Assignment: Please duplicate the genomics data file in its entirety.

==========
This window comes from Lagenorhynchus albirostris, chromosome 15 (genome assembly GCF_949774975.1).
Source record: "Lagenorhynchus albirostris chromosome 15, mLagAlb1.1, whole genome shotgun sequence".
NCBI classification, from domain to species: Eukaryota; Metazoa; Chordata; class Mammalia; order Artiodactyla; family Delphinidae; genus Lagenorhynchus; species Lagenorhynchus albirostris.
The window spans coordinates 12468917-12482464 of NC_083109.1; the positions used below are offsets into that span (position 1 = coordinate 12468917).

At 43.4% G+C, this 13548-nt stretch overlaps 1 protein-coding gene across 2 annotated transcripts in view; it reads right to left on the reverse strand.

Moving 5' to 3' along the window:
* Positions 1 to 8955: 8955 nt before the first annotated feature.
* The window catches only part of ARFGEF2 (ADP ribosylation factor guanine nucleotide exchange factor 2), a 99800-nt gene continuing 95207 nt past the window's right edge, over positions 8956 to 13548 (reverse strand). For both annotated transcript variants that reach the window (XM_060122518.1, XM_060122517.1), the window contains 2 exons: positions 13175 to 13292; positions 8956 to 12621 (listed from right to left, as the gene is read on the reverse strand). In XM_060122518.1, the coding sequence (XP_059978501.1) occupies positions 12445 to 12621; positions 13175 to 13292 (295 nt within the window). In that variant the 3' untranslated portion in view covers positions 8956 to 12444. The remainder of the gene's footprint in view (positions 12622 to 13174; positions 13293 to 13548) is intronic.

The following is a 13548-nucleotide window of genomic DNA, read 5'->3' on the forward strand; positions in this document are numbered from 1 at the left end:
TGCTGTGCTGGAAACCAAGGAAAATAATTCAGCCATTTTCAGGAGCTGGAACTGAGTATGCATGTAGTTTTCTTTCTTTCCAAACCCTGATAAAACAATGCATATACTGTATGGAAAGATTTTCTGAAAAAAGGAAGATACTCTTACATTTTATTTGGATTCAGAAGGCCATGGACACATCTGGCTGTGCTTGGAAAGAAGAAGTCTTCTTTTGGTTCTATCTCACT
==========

This window comes from Lagenorhynchus albirostris, chromosome 15 (genome assembly GCF_949774975.1).
Source record: "Lagenorhynchus albirostris chromosome 15, mLagAlb1.1, whole genome shotgun sequence".
NCBI classification, from domain to species: Eukaryota; Metazoa; Chordata; class Mammalia; order Artiodactyla; family Delphinidae; genus Lagenorhynchus; species Lagenorhynchus albirostris.
The window spans coordinates 12468917-12482464 of NC_083109.1; the positions used below are offsets into that span (position 1 = coordinate 12468917).

At 43.4% G+C, this 13548-nt stretch overlaps 1 protein-coding gene across 2 annotated transcripts in view; it reads right to left on the reverse strand.

Moving 5' to 3' along the window:
* Positions 1 to 8955: 8955 nt before the first annotated feature.
* The window catches only part of ARFGEF2 (ADP ribosylation factor guanine nucleotide exchange factor 2), a 99800-nt gene continuing 95207 nt past the window's right edge, over positions 8956 to 13548 (reverse strand). For both annotated transcript variants that reach the window (XM_060122518.1, XM_060122517.1), the window contains 2 exons: positions 13175 to 13292; positions 8956 to 12621 (listed from right to left, as the gene is read on the reverse strand). In XM_060122518.1, the coding sequence (XP_059978501.1) occupies positions 12445 to 12621; positions 13175 to 13292 (295 nt within the window). In that variant the 3' untranslated portion in view covers positions 8956 to 12444. The remainder of the gene's footprint in view (positions 12622 to 13174; positions 13293 to 13548) is intronic.

The following is a 13548-nucleotide window of genomic DNA, read 5'->3' on the forward strand; positions in this document are numbered from 1 at the left end:
TGCTGTGCTGGAAACCAAGGAAAATAATTCAGCCATTTTCAGGAGCTGGAACTGAGTATGCATGTAGTTTTCTTTCTTTCCAAACCCTGATAAAACAATGCATATACTGTATGGAAAGATTTTCTGAAAAAAGGAAGATACTCTTACATTTTATTTGGATTCAGAAGGCCATGGACACATCTGGCTGTGCTTGGAAAGAAGAAGTCTTCTTTTGGTTCTATCTCACT